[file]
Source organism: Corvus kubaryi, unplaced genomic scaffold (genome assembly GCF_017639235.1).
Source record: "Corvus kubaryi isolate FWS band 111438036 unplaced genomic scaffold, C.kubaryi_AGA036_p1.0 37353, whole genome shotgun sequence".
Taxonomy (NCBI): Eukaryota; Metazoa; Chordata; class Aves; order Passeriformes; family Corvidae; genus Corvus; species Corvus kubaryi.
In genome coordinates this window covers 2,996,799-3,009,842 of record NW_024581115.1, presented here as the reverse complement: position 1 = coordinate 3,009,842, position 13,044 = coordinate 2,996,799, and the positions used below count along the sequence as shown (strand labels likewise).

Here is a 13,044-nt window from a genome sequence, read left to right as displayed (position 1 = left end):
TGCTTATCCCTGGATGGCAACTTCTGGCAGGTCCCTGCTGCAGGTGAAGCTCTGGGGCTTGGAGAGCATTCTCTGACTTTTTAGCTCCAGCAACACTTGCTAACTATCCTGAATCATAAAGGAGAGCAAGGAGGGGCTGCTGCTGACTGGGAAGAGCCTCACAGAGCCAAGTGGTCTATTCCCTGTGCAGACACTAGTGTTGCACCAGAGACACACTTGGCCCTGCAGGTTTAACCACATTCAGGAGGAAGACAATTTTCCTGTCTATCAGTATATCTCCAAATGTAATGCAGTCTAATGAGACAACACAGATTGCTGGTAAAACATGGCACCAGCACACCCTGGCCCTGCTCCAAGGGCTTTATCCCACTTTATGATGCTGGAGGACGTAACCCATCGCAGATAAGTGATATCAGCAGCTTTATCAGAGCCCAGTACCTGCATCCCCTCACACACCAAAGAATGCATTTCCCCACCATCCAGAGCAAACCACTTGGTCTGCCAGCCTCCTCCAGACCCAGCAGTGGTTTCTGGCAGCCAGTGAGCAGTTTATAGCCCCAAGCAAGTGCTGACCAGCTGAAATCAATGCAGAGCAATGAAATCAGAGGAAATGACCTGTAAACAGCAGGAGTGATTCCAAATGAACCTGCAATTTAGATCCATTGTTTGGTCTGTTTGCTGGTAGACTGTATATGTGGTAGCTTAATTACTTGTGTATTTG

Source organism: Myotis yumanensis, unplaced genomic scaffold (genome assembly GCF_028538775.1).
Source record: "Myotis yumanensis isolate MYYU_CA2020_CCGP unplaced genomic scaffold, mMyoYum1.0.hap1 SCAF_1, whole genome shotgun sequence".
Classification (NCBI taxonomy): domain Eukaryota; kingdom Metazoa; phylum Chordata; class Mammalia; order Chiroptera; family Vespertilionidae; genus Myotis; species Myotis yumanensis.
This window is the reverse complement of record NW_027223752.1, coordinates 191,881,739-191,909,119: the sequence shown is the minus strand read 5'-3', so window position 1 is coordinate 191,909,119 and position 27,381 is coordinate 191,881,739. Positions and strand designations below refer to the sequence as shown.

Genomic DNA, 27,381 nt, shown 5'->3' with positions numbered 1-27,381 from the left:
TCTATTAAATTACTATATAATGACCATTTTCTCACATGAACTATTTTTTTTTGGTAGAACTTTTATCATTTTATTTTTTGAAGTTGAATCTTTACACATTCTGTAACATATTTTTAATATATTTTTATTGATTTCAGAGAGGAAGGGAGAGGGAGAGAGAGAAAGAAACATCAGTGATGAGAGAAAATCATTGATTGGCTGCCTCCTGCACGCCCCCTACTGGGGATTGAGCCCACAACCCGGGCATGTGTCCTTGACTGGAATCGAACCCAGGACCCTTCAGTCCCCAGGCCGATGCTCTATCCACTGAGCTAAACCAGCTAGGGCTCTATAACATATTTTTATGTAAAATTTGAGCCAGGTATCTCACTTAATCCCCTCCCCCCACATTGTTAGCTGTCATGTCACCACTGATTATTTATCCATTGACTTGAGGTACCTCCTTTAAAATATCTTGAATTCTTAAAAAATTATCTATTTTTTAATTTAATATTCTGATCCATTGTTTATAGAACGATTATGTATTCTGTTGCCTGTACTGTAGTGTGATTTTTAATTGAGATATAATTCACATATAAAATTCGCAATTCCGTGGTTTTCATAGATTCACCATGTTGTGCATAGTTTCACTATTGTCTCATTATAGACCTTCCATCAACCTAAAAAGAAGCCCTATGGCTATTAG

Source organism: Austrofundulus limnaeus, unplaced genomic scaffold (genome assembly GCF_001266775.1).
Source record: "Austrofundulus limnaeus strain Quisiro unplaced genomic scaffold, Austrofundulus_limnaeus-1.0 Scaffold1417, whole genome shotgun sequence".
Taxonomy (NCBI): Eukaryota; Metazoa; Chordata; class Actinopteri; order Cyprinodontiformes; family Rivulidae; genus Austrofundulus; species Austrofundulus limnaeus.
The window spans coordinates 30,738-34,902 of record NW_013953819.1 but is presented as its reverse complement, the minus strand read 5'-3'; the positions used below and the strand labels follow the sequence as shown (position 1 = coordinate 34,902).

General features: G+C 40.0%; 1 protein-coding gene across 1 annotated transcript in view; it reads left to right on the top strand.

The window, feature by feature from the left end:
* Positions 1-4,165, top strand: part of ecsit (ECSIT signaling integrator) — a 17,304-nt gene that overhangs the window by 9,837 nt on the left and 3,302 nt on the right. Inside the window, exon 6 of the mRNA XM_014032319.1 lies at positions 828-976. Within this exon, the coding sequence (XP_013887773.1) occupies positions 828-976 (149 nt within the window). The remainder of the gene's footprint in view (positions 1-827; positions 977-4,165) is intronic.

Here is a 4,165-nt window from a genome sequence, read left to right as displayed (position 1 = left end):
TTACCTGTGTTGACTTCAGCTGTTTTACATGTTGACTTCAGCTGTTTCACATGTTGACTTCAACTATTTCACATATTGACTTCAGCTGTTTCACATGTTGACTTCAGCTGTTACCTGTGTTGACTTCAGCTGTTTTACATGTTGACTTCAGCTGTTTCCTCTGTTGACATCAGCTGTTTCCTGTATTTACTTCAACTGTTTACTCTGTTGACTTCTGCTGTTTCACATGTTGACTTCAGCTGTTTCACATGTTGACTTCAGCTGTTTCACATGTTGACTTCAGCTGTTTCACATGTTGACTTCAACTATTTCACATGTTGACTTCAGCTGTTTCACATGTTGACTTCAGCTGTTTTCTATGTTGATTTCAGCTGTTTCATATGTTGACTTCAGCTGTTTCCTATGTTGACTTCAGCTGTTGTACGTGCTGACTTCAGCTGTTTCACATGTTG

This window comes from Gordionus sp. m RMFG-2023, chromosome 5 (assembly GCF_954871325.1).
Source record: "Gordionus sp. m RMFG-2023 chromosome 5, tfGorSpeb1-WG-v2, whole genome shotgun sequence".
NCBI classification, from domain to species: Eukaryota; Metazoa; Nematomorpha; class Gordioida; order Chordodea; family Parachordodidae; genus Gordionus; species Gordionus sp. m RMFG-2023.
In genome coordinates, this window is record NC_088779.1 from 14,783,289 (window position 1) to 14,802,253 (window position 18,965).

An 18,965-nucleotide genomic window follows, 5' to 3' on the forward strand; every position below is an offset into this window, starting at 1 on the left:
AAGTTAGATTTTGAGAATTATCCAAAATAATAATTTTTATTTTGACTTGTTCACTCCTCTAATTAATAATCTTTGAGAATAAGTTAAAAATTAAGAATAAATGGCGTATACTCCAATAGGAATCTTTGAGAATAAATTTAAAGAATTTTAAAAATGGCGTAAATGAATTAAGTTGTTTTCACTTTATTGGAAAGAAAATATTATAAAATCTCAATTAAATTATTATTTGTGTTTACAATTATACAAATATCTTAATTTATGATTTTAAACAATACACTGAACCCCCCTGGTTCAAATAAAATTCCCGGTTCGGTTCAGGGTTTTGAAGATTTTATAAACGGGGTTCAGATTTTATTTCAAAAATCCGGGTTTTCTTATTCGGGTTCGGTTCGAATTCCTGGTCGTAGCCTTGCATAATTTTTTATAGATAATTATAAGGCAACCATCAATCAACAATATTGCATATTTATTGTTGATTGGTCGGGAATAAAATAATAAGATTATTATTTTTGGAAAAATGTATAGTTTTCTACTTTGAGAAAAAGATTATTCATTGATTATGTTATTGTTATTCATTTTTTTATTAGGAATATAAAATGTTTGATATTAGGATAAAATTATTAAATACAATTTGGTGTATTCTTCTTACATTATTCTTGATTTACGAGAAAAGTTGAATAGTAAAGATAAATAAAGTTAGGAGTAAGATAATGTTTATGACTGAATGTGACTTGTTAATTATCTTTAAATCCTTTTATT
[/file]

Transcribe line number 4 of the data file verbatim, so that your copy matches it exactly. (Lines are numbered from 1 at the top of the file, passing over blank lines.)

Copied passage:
In genome coordinates this window covers 2,996,799-3,009,842 of record NW_024581115.1, presented here as the reverse complement: position 1 = coordinate 3,009,842, position 13,044 = coordinate 2,996,799, and the positions used below count along the sequence as shown (strand labels likewise).